"The blame is theirs. The lesson for us is that America’s hostage negotiation strategy is broken."
The following op-ed from Bill Richardson, former governor and US Ambassador to the UN, shares his thoughts that are worth reading and coming to your own conclusions. There's some interesting overlaps with our work in crisis/hostage negotiation, especially in terrorist incidents. Specifically check out the last section of the snippet below:
Otto Warmbier was laid to rest June 22 by his loving family in their town outside of Cincinnati, nine days after he was brought home in a coma after 17 months of imprisonment in North Korea. The North Korean government described him as a prisoner of war, so by their own definition, his death is their absolute responsibility, pursuant to the Geneva Conventions. That the North Korean government kept him in an unresponsive state without proper medical assistance constitutes a crime in terms of international law and flouts common decency.
The blame is theirs. The lesson for us is that America’s hostage negotiation strategy is broken.
I’ve helped rescue hostages from around the world and from North Korea, specifically. In 1994, I negotiated the return of downed Army helicopter pilot from North Korea and the remains of his co-pilot. In 1996, I helped bring American Evan Hunziker back from North Korea. I, and the team at my center, worked for 15 months to try to gain Otto’s release, including a visit to Pyongyang in September.
...First, we have to recognize that time is no longer neutral. In past instances, all that mattered was working toward an outcome, no matter how long it might take. But urgency must be the new norm if we’re to have a chance at curtailing the physical and mental abuse that prisoners can face, particularly when dealing with unpredictable actor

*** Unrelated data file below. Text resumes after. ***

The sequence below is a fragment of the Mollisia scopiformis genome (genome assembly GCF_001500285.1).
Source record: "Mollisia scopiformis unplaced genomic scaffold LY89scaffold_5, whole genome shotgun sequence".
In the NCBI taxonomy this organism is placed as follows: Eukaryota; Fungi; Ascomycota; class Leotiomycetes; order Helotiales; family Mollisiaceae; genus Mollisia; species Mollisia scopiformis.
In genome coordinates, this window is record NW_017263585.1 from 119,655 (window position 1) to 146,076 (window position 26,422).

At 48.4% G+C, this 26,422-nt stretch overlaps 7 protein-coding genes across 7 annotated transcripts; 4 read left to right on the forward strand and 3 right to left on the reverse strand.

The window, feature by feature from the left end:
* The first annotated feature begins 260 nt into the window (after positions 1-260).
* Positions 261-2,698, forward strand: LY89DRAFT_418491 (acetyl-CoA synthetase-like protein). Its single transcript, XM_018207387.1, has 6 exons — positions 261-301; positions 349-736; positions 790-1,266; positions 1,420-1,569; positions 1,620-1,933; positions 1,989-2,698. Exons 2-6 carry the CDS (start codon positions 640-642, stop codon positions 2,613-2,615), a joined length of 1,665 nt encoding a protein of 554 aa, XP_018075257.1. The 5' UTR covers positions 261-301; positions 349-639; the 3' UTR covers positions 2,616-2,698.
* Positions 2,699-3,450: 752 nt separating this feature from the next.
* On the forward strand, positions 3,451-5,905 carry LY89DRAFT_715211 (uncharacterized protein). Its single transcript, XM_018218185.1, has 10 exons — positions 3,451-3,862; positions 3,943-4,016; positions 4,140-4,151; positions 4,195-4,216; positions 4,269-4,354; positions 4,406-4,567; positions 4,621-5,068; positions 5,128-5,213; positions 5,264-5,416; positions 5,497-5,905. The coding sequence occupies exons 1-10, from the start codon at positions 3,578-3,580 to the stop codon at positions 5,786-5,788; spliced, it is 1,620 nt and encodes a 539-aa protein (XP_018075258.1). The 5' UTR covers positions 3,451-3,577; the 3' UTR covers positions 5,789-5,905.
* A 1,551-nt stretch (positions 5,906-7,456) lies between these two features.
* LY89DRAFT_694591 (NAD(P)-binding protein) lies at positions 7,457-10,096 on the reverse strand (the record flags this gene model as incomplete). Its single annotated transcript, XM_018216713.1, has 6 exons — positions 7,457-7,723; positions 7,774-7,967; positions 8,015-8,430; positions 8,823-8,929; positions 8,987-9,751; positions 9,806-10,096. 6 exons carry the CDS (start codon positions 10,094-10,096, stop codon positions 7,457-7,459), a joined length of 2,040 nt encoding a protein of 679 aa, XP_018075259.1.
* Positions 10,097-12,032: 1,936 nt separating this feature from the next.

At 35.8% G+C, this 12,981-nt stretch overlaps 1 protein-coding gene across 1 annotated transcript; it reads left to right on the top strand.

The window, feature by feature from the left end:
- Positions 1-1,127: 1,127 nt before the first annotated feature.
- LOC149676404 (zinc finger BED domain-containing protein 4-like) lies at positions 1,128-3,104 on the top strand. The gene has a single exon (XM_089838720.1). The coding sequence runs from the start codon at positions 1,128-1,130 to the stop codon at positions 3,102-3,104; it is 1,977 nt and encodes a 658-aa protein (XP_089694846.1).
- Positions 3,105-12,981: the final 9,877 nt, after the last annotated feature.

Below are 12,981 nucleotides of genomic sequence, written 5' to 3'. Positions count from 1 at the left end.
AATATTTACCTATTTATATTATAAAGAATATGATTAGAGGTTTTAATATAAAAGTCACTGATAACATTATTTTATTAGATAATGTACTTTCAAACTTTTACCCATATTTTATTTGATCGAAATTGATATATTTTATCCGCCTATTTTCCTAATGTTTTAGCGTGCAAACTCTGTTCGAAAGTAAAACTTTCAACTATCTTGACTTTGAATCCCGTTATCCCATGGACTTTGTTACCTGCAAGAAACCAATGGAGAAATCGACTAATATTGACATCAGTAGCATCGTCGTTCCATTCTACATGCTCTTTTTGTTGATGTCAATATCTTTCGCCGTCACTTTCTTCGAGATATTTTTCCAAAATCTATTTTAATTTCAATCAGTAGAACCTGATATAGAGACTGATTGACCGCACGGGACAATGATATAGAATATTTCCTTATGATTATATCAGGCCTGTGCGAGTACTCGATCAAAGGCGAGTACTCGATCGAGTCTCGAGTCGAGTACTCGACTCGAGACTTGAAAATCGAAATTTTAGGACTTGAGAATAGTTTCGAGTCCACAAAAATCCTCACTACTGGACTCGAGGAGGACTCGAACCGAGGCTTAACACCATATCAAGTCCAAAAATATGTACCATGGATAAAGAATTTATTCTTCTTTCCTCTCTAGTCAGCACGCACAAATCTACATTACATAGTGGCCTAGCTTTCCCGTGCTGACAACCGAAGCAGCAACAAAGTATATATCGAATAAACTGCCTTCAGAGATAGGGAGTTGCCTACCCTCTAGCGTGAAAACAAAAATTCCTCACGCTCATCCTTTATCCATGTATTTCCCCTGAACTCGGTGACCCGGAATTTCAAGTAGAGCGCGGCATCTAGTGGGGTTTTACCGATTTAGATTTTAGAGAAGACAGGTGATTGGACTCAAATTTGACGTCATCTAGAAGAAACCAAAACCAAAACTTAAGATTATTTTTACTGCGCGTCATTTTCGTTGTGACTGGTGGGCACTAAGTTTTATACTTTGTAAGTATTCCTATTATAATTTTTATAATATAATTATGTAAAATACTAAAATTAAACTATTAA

Read more from Bill Richardson's op-ed at the Washington Post [HERE].
Jeff Thompson, Ph.D., is a professor at Lipscomb University, researcher, mediator, and trainer. He is also involved in crisis and hostage negotiation as well as a law enforcement detective. His research includes law enforcement crisis and hostage negotiation in terrorist incidents. He received his doctorate from Griffith University Law School having researched the impact nonverbal communication has in conflict situations with respect to developing rapport, building trust, and displaying professionalism.
Dr. Thompson has presented and trained on the topic of conflict, mediation, (crisis and hostage) negotiation, communication and nonverbal communication internationally for a variety of audiences including police personnel, government officials, judges, attorneys, physicians, sales people, business professionals, and both graduate and undergraduate students. He has also been published in numerous professional and academic publications.
He is the co-chair of ACR's national Crisis Negotiation Section, and he is an ad-hoc reviewer for multiple academic journals. He received his MS in Negotiation and Dispute Resolution from the Werner Institute, Creighton University School of Law.
(All posts by Jeff Thompson represent his personal reflections and opinions and not that of any organization.)